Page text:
Finally, this crisis also has significant regional implications. Georgia is an east-west land bridge between the Caspian Sea and the Black Sea. When the Russian attack severed communications, Armenia was cut off from its one trade route to the West. Azerbaijan saw its economic lifeline -- its oil export route to the West – closed down. And the countries in Central Asia realized that their only alternative to exporting oil through Russia was in danger.

Georgia’s location in the Caucasus makes it a critical bridge for goods, energy, and ideas. But it also makes it an attractive target for those who would like to stop commerce and contact between East and West.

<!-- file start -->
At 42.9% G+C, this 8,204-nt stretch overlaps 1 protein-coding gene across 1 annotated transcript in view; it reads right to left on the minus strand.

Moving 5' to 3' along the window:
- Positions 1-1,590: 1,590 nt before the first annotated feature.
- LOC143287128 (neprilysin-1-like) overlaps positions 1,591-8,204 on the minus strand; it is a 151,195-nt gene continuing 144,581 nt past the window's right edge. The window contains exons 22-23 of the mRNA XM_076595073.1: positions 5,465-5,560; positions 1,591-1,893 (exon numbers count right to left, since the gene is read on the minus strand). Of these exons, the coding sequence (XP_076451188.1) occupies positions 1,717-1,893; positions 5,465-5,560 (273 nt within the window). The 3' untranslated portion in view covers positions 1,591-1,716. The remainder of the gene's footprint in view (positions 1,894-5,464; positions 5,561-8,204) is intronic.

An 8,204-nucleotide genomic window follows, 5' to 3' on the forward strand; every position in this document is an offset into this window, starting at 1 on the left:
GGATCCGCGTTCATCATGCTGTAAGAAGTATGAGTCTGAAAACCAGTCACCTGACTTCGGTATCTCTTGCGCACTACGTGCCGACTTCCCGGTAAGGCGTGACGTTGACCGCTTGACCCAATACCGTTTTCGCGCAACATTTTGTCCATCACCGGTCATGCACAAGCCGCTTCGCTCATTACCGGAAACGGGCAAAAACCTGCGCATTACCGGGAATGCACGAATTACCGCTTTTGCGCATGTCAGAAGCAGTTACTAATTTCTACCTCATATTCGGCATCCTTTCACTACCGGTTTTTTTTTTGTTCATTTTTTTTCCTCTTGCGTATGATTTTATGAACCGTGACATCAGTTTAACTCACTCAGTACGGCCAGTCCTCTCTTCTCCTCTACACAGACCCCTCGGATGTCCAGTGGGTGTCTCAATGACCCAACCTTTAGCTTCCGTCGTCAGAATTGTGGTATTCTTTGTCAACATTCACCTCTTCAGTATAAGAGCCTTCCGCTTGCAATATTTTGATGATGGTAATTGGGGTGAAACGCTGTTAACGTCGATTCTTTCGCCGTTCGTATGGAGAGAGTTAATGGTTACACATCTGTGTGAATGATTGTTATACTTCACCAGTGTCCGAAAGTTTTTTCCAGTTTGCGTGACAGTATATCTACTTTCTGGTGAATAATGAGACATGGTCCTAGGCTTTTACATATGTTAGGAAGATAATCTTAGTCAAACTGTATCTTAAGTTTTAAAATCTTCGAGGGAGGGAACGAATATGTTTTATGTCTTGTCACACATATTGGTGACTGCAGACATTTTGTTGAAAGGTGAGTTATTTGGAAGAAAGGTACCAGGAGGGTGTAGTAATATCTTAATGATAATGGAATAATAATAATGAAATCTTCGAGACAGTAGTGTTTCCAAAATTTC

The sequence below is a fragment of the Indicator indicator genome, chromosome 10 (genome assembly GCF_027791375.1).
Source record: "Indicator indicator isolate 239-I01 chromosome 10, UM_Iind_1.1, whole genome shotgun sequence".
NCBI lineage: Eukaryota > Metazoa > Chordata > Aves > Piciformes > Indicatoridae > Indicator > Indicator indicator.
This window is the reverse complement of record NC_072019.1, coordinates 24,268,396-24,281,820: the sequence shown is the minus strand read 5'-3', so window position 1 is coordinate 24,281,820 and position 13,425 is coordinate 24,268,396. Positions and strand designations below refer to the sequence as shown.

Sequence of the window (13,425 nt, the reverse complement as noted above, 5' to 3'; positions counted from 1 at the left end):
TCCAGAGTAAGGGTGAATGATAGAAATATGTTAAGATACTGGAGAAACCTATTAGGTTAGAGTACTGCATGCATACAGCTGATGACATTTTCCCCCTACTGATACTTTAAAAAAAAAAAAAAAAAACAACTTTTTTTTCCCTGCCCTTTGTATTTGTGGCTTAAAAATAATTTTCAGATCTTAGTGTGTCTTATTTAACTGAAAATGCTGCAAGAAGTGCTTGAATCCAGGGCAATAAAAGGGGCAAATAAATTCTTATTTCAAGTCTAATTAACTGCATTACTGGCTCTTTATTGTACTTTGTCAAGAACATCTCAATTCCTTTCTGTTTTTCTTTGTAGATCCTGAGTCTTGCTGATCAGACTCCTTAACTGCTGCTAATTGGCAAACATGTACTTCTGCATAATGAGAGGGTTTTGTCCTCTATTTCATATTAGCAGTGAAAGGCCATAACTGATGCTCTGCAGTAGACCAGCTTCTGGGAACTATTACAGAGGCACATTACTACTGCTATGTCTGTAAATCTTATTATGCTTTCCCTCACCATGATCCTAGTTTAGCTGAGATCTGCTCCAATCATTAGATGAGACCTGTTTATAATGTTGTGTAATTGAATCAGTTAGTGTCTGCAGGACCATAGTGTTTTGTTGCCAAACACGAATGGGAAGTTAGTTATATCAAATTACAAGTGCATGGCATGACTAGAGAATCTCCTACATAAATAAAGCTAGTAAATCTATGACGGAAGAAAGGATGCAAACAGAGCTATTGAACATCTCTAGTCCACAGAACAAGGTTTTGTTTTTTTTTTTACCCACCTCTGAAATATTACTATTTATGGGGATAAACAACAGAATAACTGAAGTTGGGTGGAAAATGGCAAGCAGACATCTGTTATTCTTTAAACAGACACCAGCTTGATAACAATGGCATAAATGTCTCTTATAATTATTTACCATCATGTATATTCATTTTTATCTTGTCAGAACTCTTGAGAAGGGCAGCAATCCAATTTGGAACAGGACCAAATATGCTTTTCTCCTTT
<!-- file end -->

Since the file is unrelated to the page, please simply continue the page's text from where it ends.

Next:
Beyond Central Asia and the Caucasus, what happened in Georgia will have echoes in Ukraine, Moldova, the Baltics, and Eastern Europe. If leaders in those countries are intimidated to the point that they begin acting in opposition to their democratic interests, it will be a major blow to the process Euro-Atlantic integration that has transformed much of the region so successfully.

Geopolitically, we are witnessing a major moment in history. Future generations will remember the war in Georgia as a turning point – the only question is what type of turning point. Will it mark the moment that Russia recognized the political and economic costs of military conflict with its neighbors was prohibitively high, and permanently abandoned the practice? Or, will it usher in a new era of insecurity in which no country in the region – Russia included – feels confident in its ability to prosper in the absence of outside pressure? How the United States and our allies respond will have a significant impact in determining which of those scenarios comes to be.